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AMIA Annu Symp Proc. 2009; 2009: 421–425.
Published online Nov 14, 2009.
PMCID: PMC2815491
Duplicate Medical Records: A Survey of Twin Cities Healthcare Organizations
Molly A. McClellan, BS1
1University of Minnesota, Minneapolis, MN
Duplicate medical records occur when a single patient is associated with more than one medical record number. This causes a dangerous and expensive issue for hospitals and health information technology. A survey was constructed to gather qualitative information from Twin Cities healthcare organizations. The goal was to determine baseline information regarding the recognition of the problems surrounding duplicate medical record creation and organizational strategies for resolutions. The survey demonstrated that all organizations acknowledged the importance and patient safety issue regarding the creation of duplicates but the strategies and solutions are varied. As defined in the Minnesota Alliance for Patient Safety5, the ultimate goal of this survey was to favorably impact patient safety. The deidentified results were disseminated to all participating organizations along with recommendations for system improvements in order to raise awareness of the issue and promote patient safety.
Duplicate medical records occur when one patient is associated with more than one Medical Record Number, or MRN. The existence of duplicate records in a healthcare system is one of the most critical issues currently facing health information technology (HIT) departments3. Duplicate medical records are often erroneously created as a result of inaccurate data entry. These duplicates, or dupes, can have negative impacts on registration and billing systems, but more importantly on patient safety. With the existence of multiple records for a single patient, it is likely that healthcare providers will miss critical information because it is located in the duplicate. In addition, the existence of a duplicate record can lead to unnecessary replication of lab orders and tests causing the cost of treatment for an individual patient to rise.
A study was conducted Johns Hopkins Hospital to investigate the role that the patient registration process plays in the creation of duplicate records3. They found that 92% of the errors resulting in duplicates over the course of the fiscal year occurred during inpatient registration. Examples of the errors that can occur during the registration process include misspelling, transposition or incorrectly keyed date of birth or social security number, and failure to check valid sources of identification or confirm core data elements.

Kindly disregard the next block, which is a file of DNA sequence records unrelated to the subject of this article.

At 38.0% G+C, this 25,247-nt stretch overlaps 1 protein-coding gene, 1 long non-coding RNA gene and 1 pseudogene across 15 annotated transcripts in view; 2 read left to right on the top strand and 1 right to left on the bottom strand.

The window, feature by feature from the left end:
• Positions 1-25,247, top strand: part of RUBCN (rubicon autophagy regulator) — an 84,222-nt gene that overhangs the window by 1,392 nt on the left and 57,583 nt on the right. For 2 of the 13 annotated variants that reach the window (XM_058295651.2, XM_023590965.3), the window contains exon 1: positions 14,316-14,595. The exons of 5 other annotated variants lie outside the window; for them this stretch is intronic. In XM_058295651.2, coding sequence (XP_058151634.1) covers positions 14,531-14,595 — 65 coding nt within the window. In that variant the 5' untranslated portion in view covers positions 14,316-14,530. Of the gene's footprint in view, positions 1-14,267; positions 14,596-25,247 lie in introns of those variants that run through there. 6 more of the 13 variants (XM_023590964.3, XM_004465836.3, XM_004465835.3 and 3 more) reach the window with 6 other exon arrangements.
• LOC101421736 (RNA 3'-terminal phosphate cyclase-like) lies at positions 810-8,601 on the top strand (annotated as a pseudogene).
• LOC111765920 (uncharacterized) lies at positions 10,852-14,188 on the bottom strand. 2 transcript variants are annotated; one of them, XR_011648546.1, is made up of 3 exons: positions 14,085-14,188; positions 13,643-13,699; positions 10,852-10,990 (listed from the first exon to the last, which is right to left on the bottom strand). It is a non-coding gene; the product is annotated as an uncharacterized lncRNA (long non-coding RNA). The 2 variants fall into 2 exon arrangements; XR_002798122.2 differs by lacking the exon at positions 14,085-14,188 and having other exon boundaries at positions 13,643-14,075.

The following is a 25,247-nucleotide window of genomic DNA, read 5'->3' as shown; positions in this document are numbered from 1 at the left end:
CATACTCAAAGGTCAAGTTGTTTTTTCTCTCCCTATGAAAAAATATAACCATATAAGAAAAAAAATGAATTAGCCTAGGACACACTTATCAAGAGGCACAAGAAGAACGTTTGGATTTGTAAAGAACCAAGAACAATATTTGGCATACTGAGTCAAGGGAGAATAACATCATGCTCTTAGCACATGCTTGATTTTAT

If the organization does not have an effective algorithm for matching equivalents that are not an exact match dupes can also be generated. Examples of these equivalents would be entering “St.” instead of “Street” or “NE” instead of “Northeast.” There are a variety of algorithmic methods that can be applied to the matching issue including string comparison methods, bigrams and trigrams, phonetic matching, and probabilities to calculate the value of a determination2. These algorithms can often be too sensitive, or not sensitive enough. If the system is over-sensitive, the admissions clerk can become fatigued by false positives and generate a new record without reviewing the possible matches. In addition, the algorithm system must not only be accurate but must be fast.
It is difficult to pinpoint what the actual cost is related to duplicate creation, identification, and merging. Additionally, it would be impossible to calculate the costs of the consequences associated with a major patient safety event. Each healthcare organization has a different method or process to deal with the creation of duplicates. Quite often an exact figure cannot be discerned because employees solve the problem when it arises without tracking the amount of time it required to repair. However, some health systems have made attempts to calculate the costs.
According to Fox and Sheridan, an average organization’s duplicate rate is typically between 5–10% for a single hospital4. Using their estimate of $50.00 per duplicate pair for an organization in hidden operational costs, a hospital that creates only 5 duplicates a day would end up spending $78,000 per year as a result of duplicates. It is important to note that in this article they used a six day week for their calculations. However, hospitals do not refuse admissions to patients when the HIM staff is not working and searching for duplicates. In other words, duplicates would still be created on the seventh day, and therefore they should be considered in the calculations causing the cost to rise to over $91,000 per year.
The process for bringing in an outside company for a de-duping procedure can also be a costly endeavor. In 2005, a Twin Cities’ healthcare organization that wished to remain anonymous admitted during a preliminary interview that an external consultant company that specializes in clean-up had been hired. They reviewed 65,000 potential duplicate pairs. They merged 22,000 pairs, but the remaining 38,000 pairs were reviewed and not merged due to missing or conflicting information. This process cost the organization $729,000. If an organization continues to fix the problem as opposed to preventing it, they could end up performing the same costly fixes every few years.